Last week, I had a fascinating dialog with the pastor of a mainline denominational church. After 50+ years, he was leaving. Raised a theological liberal, he was ending a half-century wrestling match with what he knew about God, and the disturbing trajectory of his denominational hierarchy.
They’re playing too loose with Scripture, and He felt their understanding of God was simply inaccurate. A bad picture. Their own “idol,” created in their image, to support their cultural preferences.
I couldn’t avoid the irony.
For the last few years, I’ve been trying to untangle some of my overly fundamentalist tendencies. A picture of God entwined in rules, experience, and flawless performance. My own “idol,” created in my image, to support my cultural preferences.
While my mainline friend was trying to re-wind the loosey-goosey, I was trying to unwind the too tightly-wound. Starkly different starting points with the same ending desire: to truly know the Creator.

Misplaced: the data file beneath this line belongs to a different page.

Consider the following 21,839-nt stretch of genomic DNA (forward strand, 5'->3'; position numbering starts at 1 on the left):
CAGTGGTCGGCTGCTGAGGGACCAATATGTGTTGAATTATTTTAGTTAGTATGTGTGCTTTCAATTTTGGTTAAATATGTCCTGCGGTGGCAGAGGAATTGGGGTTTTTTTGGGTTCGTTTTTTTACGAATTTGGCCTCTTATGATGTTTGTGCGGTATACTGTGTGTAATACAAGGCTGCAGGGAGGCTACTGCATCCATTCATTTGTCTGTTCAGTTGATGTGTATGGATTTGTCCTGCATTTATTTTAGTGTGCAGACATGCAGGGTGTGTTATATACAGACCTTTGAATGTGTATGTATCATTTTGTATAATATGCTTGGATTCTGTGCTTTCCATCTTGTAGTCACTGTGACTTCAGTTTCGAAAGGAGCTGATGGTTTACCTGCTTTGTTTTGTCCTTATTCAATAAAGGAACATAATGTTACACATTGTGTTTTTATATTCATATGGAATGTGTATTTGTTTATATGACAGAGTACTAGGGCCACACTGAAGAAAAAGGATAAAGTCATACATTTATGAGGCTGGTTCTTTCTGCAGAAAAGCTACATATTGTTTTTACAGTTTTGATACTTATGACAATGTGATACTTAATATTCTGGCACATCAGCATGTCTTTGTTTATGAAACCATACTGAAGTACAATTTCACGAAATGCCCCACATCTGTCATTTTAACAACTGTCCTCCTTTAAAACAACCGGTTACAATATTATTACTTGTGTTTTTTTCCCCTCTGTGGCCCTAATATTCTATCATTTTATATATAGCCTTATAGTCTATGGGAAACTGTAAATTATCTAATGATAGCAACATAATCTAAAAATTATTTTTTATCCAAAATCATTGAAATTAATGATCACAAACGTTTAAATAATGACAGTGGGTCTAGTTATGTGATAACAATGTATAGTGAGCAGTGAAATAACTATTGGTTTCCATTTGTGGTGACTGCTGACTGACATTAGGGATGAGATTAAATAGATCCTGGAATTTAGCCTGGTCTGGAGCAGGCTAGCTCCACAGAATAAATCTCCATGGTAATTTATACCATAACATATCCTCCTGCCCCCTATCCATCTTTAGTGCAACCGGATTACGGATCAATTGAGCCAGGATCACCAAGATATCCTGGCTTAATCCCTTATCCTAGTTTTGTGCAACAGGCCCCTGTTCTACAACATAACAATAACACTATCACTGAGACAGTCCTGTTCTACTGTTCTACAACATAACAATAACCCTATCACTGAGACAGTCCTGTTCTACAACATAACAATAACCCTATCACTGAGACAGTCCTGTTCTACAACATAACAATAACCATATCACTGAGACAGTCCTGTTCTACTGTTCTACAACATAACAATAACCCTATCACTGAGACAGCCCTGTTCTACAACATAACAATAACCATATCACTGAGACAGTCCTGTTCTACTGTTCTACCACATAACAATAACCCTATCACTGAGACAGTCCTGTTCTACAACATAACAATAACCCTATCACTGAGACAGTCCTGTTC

We all have a picture of God. We can’t help it. And His true image can quickly become distorted by the imperfect expressions of this broken world.
The part of the country or globe where we were born.
The way our parents interacted with us.
The type of church environments we’ve experienced.
The instinctive nature of our individual personalities.
The pain we’ve encountered in life.
These human experiences, even the seemingly good ones, can involuntarily re-shape the True God into our own god. Which leads me to this question:
What do you believe about God that may not be true?
Asked with cynicism, this question can take you on a journey toward bitterness and anger. Asked in sincerity, I’ve found it leads towards freedom. Towards the true nature of a God who not only can be known, but longs to be. For who He really is.